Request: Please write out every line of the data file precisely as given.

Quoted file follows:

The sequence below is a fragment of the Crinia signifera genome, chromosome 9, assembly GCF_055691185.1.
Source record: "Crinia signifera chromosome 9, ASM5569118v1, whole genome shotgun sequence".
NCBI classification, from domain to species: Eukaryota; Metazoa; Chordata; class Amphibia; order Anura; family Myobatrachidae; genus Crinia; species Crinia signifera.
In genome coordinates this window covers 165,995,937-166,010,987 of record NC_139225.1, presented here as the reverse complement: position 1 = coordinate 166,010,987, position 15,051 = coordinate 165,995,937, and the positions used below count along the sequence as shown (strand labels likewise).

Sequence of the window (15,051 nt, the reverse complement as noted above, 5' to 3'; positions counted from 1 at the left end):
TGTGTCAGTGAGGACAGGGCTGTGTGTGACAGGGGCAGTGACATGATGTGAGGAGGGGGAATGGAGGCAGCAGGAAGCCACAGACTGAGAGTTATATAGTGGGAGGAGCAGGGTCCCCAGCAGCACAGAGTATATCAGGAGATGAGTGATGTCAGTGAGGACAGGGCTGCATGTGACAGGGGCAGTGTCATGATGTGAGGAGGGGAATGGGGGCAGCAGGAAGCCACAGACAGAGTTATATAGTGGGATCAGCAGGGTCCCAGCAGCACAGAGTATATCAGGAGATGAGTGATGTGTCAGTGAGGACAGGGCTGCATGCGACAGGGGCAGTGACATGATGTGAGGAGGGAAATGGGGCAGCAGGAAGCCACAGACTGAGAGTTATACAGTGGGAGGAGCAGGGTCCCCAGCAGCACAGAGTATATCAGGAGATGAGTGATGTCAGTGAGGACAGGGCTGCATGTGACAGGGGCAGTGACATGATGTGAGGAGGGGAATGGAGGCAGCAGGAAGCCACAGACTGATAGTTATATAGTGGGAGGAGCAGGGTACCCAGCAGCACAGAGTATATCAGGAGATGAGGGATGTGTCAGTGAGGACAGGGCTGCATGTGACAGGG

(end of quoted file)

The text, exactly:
The sequence below is a fragment of the Crinia signifera genome, chromosome 9, assembly GCF_055691185.1.
Source record: "Crinia signifera chromosome 9, ASM5569118v1, whole genome shotgun sequence".
NCBI classification, from domain to species: Eukaryota; Metazoa; Chordata; class Amphibia; order Anura; family Myobatrachidae; genus Crinia; species Crinia signifera.
In genome coordinates this window covers 165,995,937-166,010,987 of record NC_139225.1, presented here as the reverse complement: position 1 = coordinate 166,010,987, position 15,051 = coordinate 165,995,937, and the positions used below count along the sequence as shown (strand labels likewise).

Sequence of the window (15,051 nt, the reverse complement as noted above, 5' to 3'; positions counted from 1 at the left end):
TGTGTCAGTGAGGACAGGGCTGTGTGTGACAGGGGCAGTGACATGATGTGAGGAGGGGGAATGGAGGCAGCAGGAAGCCACAGACTGAGAGTTATATAGTGGGAGGAGCAGGGTCCCCAGCAGCACAGAGTATATCAGGAGATGAGTGATGTCAGTGAGGACAGGGCTGCATGTGACAGGGGCAGTGTCATGATGTGAGGAGGGGAATGGGGGCAGCAGGAAGCCACAGACAGAGTTATATAGTGGGATCAGCAGGGTCCCAGCAGCACAGAGTATATCAGGAGATGAGTGATGTGTCAGTGAGGACAGGGCTGCATGCGACAGGGGCAGTGACATGATGTGAGGAGGGAAATGGGGCAGCAGGAAGCCACAGACTGAGAGTTATACAGTGGGAGGAGCAGGGTCCCCAGCAGCACAGAGTATATCAGGAGATGAGTGATGTCAGTGAGGACAGGGCTGCATGTGACAGGGGCAGTGACATGATGTGAGGAGGGGAATGGAGGCAGCAGGAAGCCACAGACTGATAGTTATATAGTGGGAGGAGCAGGGTACCCAGCAGCACAGAGTATATCAGGAGATGAGGGATGTGTCAGTGAGGACAGGGCTGCATGTGACAGGG